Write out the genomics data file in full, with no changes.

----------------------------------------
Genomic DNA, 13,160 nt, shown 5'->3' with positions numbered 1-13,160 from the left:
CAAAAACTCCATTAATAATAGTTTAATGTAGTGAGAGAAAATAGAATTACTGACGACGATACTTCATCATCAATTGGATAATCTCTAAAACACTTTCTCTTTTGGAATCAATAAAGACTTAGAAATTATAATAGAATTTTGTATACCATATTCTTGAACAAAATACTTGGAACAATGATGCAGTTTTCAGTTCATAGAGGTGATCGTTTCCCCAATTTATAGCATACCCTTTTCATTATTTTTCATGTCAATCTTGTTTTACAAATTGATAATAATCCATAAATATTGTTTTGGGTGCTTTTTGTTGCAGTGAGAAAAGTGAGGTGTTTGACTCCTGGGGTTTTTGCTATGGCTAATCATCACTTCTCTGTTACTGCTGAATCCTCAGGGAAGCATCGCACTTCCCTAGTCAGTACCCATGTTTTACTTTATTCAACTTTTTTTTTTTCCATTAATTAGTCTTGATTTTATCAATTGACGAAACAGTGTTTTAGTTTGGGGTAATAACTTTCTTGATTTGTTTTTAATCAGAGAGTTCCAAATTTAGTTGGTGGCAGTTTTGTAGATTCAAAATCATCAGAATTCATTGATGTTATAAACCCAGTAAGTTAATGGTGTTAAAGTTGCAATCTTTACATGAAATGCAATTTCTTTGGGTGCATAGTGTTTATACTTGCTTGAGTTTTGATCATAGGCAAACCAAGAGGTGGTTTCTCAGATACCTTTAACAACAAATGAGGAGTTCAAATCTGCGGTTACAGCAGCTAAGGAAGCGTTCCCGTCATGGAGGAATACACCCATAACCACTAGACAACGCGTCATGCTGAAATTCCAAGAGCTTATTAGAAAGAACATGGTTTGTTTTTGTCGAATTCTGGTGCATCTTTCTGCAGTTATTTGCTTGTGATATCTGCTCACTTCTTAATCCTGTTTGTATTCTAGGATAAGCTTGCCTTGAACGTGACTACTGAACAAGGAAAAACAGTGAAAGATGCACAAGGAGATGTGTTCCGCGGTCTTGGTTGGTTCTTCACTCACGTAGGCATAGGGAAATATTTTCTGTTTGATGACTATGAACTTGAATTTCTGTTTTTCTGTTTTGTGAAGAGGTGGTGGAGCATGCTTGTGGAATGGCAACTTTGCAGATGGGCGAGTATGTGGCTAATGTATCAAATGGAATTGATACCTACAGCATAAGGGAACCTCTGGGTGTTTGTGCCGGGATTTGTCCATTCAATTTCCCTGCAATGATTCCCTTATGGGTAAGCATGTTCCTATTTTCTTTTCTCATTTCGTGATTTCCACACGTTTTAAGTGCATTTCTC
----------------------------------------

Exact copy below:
Genomic DNA, 13,160 nt, shown 5'->3' with positions numbered 1-13,160 from the left:
CAAAAACTCCATTAATAATAGTTTAATGTAGTGAGAGAAAATAGAATTACTGACGACGATACTTCATCATCAATTGGATAATCTCTAAAACACTTTCTCTTTTGGAATCAATAAAGACTTAGAAATTATAATAGAATTTTGTATACCATATTCTTGAACAAAATACTTGGAACAATGATGCAGTTTTCAGTTCATAGAGGTGATCGTTTCCCCAATTTATAGCATACCCTTTTCATTATTTTTCATGTCAATCTTGTTTTACAAATTGATAATAATCCATAAATATTGTTTTGGGTGCTTTTTGTTGCAGTGAGAAAAGTGAGGTGTTTGACTCCTGGGGTTTTTGCTATGGCTAATCATCACTTCTCTGTTACTGCTGAATCCTCAGGGAAGCATCGCACTTCCCTAGTCAGTACCCATGTTTTACTTTATTCAACTTTTTTTTTTTCCATTAATTAGTCTTGATTTTATCAATTGACGAAACAGTGTTTTAGTTTGGGGTAATAACTTTCTTGATTTGTTTTTAATCAGAGAGTTCCAAATTTAGTTGGTGGCAGTTTTGTAGATTCAAAATCATCAGAATTCATTGATGTTATAAACCCAGTAAGTTAATGGTGTTAAAGTTGCAATCTTTACATGAAATGCAATTTCTTTGGGTGCATAGTGTTTATACTTGCTTGAGTTTTGATCATAGGCAAACCAAGAGGTGGTTTCTCAGATACCTTTAACAACAAATGAGGAGTTCAAATCTGCGGTTACAGCAGCTAAGGAAGCGTTCCCGTCATGGAGGAATACACCCATAACCACTAGACAACGCGTCATGCTGAAATTCCAAGAGCTTATTAGAAAGAACATGGTTTGTTTTTGTCGAATTCTGGTGCATCTTTCTGCAGTTATTTGCTTGTGATATCTGCTCACTTCTTAATCCTGTTTGTATTCTAGGATAAGCTTGCCTTGAACGTGACTACTGAACAAGGAAAAACAGTGAAAGATGCACAAGGAGATGTGTTCCGCGGTCTTGGTTGGTTCTTCACTCACGTAGGCATAGGGAAATATTTTCTGTTTGATGACTATGAACTTGAATTTCTGTTTTTCTGTTTTGTGAAGAGGTGGTGGAGCATGCTTGTGGAATGGCAACTTTGCAGATGGGCGAGTATGTGGCTAATGTATCAAATGGAATTGATACCTACAGCATAAGGGAACCTCTGGGTGTTTGTGCCGGGATTTGTCCATTCAATTTCCCTGCAATGATTCCCTTATGGGTAAGCATGTTCCTATTTTCTTTTCTCATTTCGTGATTTCCACACGTTTTAAGTGCATTTCTC